Then you can get a key match using either URI Name Ref. You achieve this by
invoking the owl:sameAs inference pragma which then handles the union
expansion automatically when processing your SPARQL query.


letting the VA choose which one it wants to consume (based on the authority
in the http scheme)?


Well, we know that the validation agent in webidland wants to enforce: user
has control over id (and write access to id'd resource).

But should VA choose the first above, would it matter in webidland if the VA
confirms that "user trusted caching agent" . has control over id (and has
delegated write access to cached security enforcing content)?

Shouldn't need to choose since the endpoint can be ACL protected, ditto
specific inference rules (which reside in their own Named Graphs).


I think not, so long  as the VA is reasoning with the indirection.


Is there any real difference between the two cases?

Hopefully, I've cleared the coreference issue via comments above.


No, I think. As, after all though we assume only the user has write access
to the document (a fact being tested), in reality so does the privileged
administration (who can spoof the user). In the general case, such admin is
the owner of the portal hosting the blogsite say (Google, Yahoo, etc). As we
know, given a secret/non-secret order from USG, they would spoof me at the
drop of a hat, no questions asked. Would not even bother telling me, 99% of
the time; such is the nature of that web sub-society


Does this mental model sound right?

Yes. But remember there is granular control that can be invoked. If you were
working with http://id.mopenlinkse.com/ods instance, you can make the
co-reference assertions yourself. Then scope your own queries to your graph,
which can be ACL constrained while sitting behind an ACL constrained SPARQL
endpoint etc..


Feels like I should put the first form (trusted cache) in the IAN URI, and
the second form in the SAN URI - so they are "tagged" as subject-centric and
issuer-centric webids, thus signaling that there are multiple indirections
when enforcing, in the issuer case.

I think owl:sameAs inference takes care of this :-)





From: Kingsley Idehen [mailto:kidehen at openlinksw.com] 
Sent: Monday, February 28, 2011 4:08 AM
To: peter williams
Cc: foaf-protocols at lists.foaf-project.org
Subject: Re: [foaf-protocols] webid vs distributed social networks


On 2/27/11 2:51 PM, peter williams wrote: 

Now, this is what I expect the semweb to feel like. A remote agent (or an
agent down a chain of agents) does some work as specified by the user-agent,
probably teaching the user agent by its result how to do it directly the
next time.
If the agent provider makes a data silo or insists on being the only gateway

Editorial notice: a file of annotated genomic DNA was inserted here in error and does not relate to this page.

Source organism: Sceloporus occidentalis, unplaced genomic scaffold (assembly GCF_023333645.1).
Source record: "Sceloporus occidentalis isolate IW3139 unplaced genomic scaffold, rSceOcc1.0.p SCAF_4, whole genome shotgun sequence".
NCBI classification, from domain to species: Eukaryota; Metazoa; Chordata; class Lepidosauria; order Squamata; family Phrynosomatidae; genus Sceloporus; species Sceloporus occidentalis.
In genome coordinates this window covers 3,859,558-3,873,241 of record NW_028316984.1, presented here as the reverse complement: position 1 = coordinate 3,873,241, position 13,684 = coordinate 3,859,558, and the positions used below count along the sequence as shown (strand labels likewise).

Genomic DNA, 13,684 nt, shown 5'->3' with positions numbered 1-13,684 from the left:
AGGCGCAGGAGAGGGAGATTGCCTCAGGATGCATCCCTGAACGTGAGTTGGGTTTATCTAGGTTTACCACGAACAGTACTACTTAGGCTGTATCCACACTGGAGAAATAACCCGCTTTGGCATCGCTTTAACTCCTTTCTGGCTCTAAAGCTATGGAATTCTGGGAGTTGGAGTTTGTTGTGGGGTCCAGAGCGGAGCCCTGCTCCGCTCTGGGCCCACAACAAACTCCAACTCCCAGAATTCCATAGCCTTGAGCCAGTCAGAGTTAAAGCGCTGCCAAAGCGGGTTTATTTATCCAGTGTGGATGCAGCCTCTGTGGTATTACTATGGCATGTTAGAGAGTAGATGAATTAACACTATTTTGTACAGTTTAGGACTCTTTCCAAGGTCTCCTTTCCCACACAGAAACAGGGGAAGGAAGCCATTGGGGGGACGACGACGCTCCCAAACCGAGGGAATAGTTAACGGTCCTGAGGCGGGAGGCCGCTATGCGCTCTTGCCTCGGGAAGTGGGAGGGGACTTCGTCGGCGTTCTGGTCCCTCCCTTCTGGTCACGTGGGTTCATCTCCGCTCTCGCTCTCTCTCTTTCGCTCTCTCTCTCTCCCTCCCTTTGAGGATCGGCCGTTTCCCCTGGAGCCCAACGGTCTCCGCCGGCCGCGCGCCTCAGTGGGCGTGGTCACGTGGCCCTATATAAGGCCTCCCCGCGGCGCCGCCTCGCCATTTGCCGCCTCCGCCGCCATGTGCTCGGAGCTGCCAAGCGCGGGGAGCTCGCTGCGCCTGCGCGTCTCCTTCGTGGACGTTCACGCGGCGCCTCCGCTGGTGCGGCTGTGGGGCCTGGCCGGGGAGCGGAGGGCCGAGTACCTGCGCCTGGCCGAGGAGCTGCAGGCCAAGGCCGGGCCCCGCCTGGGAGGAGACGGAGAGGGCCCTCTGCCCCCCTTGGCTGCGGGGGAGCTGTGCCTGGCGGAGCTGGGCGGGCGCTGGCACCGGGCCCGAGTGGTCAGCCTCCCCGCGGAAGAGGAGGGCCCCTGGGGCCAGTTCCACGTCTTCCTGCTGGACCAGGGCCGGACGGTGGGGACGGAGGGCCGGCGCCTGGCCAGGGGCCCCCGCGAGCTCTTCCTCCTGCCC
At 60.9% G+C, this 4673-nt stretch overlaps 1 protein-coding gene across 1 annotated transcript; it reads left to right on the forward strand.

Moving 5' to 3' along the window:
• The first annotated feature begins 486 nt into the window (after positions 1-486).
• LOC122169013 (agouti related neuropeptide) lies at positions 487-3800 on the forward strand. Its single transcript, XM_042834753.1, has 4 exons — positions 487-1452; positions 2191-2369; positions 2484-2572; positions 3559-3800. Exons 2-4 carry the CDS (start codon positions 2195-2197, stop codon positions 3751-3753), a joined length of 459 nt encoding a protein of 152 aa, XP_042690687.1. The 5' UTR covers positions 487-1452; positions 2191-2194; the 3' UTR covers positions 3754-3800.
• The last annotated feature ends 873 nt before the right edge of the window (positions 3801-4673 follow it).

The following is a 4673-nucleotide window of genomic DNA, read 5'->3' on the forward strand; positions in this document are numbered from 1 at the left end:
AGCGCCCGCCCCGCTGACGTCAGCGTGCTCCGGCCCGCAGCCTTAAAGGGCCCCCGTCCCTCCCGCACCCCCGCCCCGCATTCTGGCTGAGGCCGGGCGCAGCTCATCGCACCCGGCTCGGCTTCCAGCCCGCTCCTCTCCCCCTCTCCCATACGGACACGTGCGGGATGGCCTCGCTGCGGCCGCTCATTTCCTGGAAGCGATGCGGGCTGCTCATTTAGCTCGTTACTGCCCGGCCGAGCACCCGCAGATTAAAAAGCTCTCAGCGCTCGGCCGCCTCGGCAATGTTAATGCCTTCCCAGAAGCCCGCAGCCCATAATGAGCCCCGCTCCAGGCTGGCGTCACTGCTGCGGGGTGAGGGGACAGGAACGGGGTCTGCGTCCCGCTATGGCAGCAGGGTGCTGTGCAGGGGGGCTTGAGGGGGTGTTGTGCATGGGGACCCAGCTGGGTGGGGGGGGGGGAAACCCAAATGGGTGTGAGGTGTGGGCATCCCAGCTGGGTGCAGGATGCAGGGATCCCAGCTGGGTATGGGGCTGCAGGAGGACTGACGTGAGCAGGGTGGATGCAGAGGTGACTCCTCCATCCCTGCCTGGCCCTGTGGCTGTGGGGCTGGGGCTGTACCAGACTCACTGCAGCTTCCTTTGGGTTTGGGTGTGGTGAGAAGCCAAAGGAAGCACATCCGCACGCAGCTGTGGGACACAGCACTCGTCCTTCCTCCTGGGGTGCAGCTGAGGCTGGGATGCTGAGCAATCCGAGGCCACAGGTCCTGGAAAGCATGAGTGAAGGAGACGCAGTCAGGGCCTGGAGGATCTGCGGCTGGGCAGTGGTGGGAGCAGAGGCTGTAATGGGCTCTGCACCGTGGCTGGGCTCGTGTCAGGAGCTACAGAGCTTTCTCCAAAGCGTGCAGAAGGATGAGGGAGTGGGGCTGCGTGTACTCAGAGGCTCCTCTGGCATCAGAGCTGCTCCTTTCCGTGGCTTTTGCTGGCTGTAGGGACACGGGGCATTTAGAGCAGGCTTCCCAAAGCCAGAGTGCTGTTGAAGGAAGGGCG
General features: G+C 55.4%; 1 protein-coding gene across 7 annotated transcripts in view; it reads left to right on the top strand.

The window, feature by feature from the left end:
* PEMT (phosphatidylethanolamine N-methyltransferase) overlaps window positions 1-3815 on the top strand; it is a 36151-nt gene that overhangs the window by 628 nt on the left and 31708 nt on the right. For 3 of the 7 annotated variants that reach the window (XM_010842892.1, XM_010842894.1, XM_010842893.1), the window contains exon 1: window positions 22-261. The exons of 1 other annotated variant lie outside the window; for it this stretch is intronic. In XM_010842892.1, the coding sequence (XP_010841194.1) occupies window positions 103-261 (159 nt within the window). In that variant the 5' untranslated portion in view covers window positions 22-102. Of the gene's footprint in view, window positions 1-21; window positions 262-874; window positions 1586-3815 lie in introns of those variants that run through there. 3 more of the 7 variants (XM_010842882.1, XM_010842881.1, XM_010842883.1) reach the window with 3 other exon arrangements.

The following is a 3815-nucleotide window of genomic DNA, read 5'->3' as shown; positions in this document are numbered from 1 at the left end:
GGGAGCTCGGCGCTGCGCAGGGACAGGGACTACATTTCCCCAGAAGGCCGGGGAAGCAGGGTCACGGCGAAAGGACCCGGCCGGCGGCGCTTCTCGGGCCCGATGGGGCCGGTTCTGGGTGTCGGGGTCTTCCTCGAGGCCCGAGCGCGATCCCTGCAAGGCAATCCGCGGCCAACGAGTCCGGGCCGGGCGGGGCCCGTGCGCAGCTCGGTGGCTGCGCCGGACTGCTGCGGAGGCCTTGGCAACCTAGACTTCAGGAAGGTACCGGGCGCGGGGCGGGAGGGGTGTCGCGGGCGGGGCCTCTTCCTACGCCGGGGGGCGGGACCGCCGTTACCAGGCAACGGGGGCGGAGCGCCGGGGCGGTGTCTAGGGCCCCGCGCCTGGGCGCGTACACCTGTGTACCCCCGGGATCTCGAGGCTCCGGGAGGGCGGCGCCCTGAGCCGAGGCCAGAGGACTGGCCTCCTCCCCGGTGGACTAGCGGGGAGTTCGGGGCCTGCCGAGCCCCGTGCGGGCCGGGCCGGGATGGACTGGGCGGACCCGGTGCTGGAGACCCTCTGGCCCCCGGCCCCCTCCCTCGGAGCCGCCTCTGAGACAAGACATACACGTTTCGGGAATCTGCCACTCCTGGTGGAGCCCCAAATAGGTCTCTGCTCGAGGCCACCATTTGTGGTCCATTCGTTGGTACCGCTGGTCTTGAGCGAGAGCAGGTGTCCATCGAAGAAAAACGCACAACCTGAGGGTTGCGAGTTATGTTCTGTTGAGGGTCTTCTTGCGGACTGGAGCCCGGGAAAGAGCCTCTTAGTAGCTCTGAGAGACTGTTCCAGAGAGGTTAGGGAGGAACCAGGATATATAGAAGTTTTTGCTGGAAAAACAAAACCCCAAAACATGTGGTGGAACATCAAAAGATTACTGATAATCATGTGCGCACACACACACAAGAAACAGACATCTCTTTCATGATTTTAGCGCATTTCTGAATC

to a public data set, one avoids it politically. If it adds some value (not
jus control, not just wrappers, not just aggregation), then perhaps its ok.
Im trying to decide whether or not to boycott Microsoft's new Azure ACS v2
service when building a realty SAAS site in Azure land (because the program
managers seem to have decided to refuse to allow me to talk to my SAAS
tenants bridged by their ACS service from my wordpress IDP (or the ~3000
sites realtors have in wordpress) -  even though the Microsoft fabric
service (ACS) supports the very same protocol as wordpress uses, when
talking to upstream to Yahoo IDP).
I tried to alter the query, to make it an existence test. Not sure I quite
got it right. For the m and e value I supply as constants (read from the
incoming client cert), I want it now to answer essentially: exists/not-exist
But, it worked (as you gave it me), 99% of what I want. One last push, I
feel. (Peter starting to get that itch  that usually means "go into budget
finding mode").
# Pragma for enabling Virtuoso's Sponger Middleware -- component that
#  - HTTP GETs against resources that may or my not be RDF formats based
data containers 
#  - Transform data into a 3-tuple based graph 
# Post actions above the SPARQL engine processes the SPARQL query pattern
DEFINE  get:soft "replace"
PREFIX cert:  <http://www.w3.org/ns/auth/cert>
PREFIX rsa:  <http://www.w3.org/ns/auth/rsa>
SELECT ?webid FROM  <http://webid.myxwiki.org/xwiki/bin/view/XWiki/homepw4>
    [] cert:identity ?webid ;
b7c59" ;
         rsa:public_exponent "65537" .


# Remove commented out pragma below if you want to override cache, otherwise
the system will do it automagically in its own time based on server settings

# DEFINE get:soft "replace"

PREFIX cert: <http://www.w3.org/ns/auth/cert#
<http://www.w3.org/ns/auth/cert> > 

PREFIX rsa: <http://www.w3.org/ns/auth/rsa# <http://www.w3.org/ns/auth/rsa>


select  ?webid 

FROM <http://webid.myxwiki.org/xwiki/bin/view/XWiki/homepw4>


    [] cert:identity ?webid ;

         rsa:modulus ?m ;

         rsa:public_exponent ?e .

        ?m cert:hex
d216a705ad08b7c59\n"^^xsd:string .

        ?e cert:decimal "65537"^^xsd:string


Kingsley Idehen       
President & CEO 
OpenLink Software     
Web: http://www.openlinksw.com
Weblog: http://www.openlinksw.com/blog/~kidehen
Twitter/Identi.ca: kidehen 

Kingsley Idehen       
President & CEO 
OpenLink Software     
Web: http://www.openlinksw.com
Weblog: http://www.openlinksw.com/blog/~kidehen
Twitter/Identi.ca: kidehen 

Kingsley Idehen       
President & CEO 
OpenLink Software     
Web: http://www.openlinksw.com
Weblog: http://www.openlinksw.com/blog/~kidehen
Twitter/Identi.ca: kidehen 

Kingsley Idehen       
President & CEO 
OpenLink Software     
Web: http://www.openlinksw.com
Weblog: http://www.openlinksw.com/blog/~kidehen
Twitter/Identi.ca: kidehen